Wednesday, July 20, 2011

Honey Can Reverse Bacterial Resistance to Antibiotics

Unadulterated Honey is an effective agent against destroying bacteria and speeds healing in wounds... 

Society for General Microbiology
Spring Conference 11-14 April , 2011 (PDF)
Harrogate International Centre, UK

"Manuka honey could be an efficient way to clear chronically infected wounds and could even help reverse bacterial resistance to antibiotics, according to research presented at the Society for General Microbiology’s Spring Conference in Harrogate.

Professor Rose Cooper from the University of Wales Institute Cardiff is looking at how Manuka Honey interacts with three types of bacteria that commonly infest wounds: Pseudomonas aeruginosa, Group A Streptococci and Meticillin-resistant Staphylococcusaureus (MRSA). Her group has found that honey can interfere with the growth of these bacteria in a variety of ways and suggests that honey is an attractive option for the treatment of drug-resistant wound infection.

Honey has long been acknowledged for its antimicrobial properties. Traditional remedies containing honey were used in the topical treatment of wounds by diverse ancient civilisations. Manuka honey is derived from nectar collected by honey bees foraging on the manuka tree in New Zealand and is included in modern licensed wound-care products around the world. However, the antimicrobial properties of honey have not been fully exploited by modern medicine as its mechanisms of action are not yet known.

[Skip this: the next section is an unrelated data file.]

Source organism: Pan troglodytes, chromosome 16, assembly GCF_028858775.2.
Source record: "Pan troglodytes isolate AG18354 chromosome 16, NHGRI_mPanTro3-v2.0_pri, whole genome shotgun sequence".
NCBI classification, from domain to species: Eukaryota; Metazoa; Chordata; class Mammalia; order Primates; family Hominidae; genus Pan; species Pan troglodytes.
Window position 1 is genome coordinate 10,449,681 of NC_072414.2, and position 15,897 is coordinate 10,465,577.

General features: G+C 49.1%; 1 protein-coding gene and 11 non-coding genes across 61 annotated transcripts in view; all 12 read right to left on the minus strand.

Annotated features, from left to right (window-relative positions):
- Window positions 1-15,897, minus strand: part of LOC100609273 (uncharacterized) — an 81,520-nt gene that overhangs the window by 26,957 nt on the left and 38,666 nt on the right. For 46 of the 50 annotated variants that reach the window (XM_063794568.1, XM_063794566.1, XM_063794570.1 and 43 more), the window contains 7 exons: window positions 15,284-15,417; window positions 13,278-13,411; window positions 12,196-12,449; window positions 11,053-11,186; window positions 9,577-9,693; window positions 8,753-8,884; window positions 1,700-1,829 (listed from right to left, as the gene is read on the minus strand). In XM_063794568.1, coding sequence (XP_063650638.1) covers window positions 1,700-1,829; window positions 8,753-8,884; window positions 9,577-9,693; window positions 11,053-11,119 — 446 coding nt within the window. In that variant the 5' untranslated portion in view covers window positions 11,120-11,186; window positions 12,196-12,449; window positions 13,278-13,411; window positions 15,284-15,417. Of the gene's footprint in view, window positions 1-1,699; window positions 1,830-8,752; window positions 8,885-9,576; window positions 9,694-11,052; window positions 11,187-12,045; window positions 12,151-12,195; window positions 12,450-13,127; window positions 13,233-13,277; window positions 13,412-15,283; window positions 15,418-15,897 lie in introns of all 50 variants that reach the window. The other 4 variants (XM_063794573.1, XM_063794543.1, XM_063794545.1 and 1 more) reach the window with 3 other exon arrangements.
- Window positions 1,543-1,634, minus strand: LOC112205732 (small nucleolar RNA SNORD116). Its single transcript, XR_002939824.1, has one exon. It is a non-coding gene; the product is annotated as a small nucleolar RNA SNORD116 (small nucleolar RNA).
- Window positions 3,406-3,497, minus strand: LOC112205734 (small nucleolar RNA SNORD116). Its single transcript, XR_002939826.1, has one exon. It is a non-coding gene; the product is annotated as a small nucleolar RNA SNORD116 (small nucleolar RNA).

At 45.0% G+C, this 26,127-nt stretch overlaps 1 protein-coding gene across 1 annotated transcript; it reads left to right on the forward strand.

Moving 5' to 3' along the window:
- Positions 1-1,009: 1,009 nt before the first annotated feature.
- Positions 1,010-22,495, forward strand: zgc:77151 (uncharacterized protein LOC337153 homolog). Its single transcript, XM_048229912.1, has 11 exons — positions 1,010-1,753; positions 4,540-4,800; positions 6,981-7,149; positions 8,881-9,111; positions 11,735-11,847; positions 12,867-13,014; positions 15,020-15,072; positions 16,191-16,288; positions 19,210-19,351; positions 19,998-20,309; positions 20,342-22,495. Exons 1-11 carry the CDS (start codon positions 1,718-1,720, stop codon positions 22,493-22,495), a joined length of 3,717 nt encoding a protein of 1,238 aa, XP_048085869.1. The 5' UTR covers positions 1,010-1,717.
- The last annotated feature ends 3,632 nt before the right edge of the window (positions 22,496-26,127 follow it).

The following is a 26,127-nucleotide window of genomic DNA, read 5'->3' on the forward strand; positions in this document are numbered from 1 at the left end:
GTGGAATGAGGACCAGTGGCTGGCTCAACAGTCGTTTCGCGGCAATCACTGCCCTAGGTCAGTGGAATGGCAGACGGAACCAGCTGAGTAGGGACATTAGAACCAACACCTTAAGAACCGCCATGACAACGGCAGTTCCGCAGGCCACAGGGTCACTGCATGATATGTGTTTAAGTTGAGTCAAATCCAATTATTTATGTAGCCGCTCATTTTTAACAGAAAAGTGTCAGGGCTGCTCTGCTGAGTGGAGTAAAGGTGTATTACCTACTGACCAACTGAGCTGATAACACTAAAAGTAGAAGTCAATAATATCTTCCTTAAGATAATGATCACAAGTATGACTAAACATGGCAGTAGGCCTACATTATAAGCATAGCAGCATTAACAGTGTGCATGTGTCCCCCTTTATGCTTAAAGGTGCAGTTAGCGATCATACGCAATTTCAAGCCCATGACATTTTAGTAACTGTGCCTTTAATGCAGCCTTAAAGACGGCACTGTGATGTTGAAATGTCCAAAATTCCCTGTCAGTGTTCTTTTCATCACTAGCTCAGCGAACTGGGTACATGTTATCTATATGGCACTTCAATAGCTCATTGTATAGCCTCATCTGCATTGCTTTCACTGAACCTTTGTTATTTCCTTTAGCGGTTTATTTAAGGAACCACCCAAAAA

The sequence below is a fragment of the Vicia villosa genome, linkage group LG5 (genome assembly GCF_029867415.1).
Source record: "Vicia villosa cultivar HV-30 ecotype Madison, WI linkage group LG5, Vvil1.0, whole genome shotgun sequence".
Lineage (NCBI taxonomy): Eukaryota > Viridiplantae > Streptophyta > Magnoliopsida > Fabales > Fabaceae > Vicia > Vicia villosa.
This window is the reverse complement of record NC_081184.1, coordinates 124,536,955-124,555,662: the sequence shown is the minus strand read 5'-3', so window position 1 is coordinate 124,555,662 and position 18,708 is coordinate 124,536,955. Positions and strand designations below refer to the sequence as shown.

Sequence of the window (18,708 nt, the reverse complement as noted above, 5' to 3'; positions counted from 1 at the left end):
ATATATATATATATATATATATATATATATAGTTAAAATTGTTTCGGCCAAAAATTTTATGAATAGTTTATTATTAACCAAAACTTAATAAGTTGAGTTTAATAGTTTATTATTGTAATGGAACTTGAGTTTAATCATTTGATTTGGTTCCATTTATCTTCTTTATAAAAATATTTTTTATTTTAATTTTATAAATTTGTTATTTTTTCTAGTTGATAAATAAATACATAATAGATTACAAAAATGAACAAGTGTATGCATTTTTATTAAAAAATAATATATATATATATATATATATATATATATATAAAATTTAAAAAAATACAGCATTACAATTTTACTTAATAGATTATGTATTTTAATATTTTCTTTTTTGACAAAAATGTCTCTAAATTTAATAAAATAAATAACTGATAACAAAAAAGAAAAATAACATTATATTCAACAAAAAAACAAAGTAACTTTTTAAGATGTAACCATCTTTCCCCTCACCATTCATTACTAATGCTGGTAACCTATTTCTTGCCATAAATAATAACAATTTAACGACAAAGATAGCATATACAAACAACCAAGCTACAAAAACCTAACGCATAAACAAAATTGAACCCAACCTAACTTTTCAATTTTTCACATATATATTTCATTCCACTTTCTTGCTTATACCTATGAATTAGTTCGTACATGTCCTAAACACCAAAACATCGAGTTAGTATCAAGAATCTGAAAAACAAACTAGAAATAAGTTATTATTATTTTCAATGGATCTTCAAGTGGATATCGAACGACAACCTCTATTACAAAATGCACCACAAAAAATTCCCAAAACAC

Professor Cooper’s group is helping to solve this problem by investigating at a molecular level the ways in which manuka honey inhibits wound-infecting bacteria. “Our findings with streptococci and pseudomonads suggest that manuka honey can hamper the attachment of bacteria to tissues which is an essential step in the initiation of acute infections. Inhibiting attachment also blocks the formation of biofilms, which can protect bacteria from antibiotics and allow them to cause persistent infections,” explained Professor Cooper. “Other work in our lab has shown that honey can make MRSA more sensitive to antibiotics such as oxacillin -effectively reversing antibiotic resistance. This indicates that existing antibiotics may be more effective against drug-resistant infections if used in combination with manuka honey...”

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